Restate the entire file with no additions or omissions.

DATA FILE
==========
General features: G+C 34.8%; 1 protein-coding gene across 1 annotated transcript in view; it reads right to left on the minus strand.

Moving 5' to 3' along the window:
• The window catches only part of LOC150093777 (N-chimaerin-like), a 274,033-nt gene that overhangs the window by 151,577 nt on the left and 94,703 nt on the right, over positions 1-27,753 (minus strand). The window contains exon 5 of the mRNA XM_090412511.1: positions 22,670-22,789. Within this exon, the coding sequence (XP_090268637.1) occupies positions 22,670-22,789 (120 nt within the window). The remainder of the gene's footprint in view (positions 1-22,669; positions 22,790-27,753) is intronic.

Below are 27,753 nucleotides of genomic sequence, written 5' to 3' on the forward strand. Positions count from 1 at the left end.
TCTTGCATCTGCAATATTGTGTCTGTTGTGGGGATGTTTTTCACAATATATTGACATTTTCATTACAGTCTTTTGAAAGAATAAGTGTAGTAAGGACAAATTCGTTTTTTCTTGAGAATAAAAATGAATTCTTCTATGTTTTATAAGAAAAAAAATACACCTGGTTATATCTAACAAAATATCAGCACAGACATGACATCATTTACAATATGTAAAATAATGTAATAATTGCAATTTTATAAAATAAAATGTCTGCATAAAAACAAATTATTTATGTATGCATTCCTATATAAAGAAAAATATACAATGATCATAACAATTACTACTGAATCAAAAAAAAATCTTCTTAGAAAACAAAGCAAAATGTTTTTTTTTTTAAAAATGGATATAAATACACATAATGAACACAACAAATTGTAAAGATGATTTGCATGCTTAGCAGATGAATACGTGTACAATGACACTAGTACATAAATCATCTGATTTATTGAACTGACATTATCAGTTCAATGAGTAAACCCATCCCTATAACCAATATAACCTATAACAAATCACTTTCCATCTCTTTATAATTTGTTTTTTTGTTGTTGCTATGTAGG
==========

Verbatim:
General features: G+C 34.8%; 1 protein-coding gene across 1 annotated transcript in view; it reads right to left on the minus strand.

Moving 5' to 3' along the window:
• The window catches only part of LOC150093777 (N-chimaerin-like), a 274,033-nt gene that overhangs the window by 151,577 nt on the left and 94,703 nt on the right, over positions 1-27,753 (minus strand). The window contains exon 5 of the mRNA XM_090412511.1: positions 22,670-22,789. Within this exon, the coding sequence (XP_090268637.1) occupies positions 22,670-22,789 (120 nt within the window). The remainder of the gene's footprint in view (positions 1-22,669; positions 22,790-27,753) is intronic.

Below are 27,753 nucleotides of genomic sequence, written 5' to 3' on the forward strand. Positions count from 1 at the left end.
TCTTGCATCTGCAATATTGTGTCTGTTGTGGGGATGTTTTTCACAATATATTGACATTTTCATTACAGTCTTTTGAAAGAATAAGTGTAGTAAGGACAAATTCGTTTTTTCTTGAGAATAAAAATGAATTCTTCTATGTTTTATAAGAAAAAAAATACACCTGGTTATATCTAACAAAATATCAGCACAGACATGACATCATTTACAATATGTAAAATAATGTAATAATTGCAATTTTATAAAATAAAATGTCTGCATAAAAACAAATTATTTATGTATGCATTCCTATATAAAGAAAAATATACAATGATCATAACAATTACTACTGAATCAAAAAAAAATCTTCTTAGAAAACAAAGCAAAATGTTTTTTTTTTTAAAAATGGATATAAATACACATAATGAACACAACAAATTGTAAAGATGATTTGCATGCTTAGCAGATGAATACGTGTACAATGACACTAGTACATAAATCATCTGATTTATTGAACTGACATTATCAGTTCAATGAGTAAACCCATCCCTATAACCAATATAACCTATAACAAATCACTTTCCATCTCTTTATAATTTGTTTTTTTGTTGTTGCTATGTAGG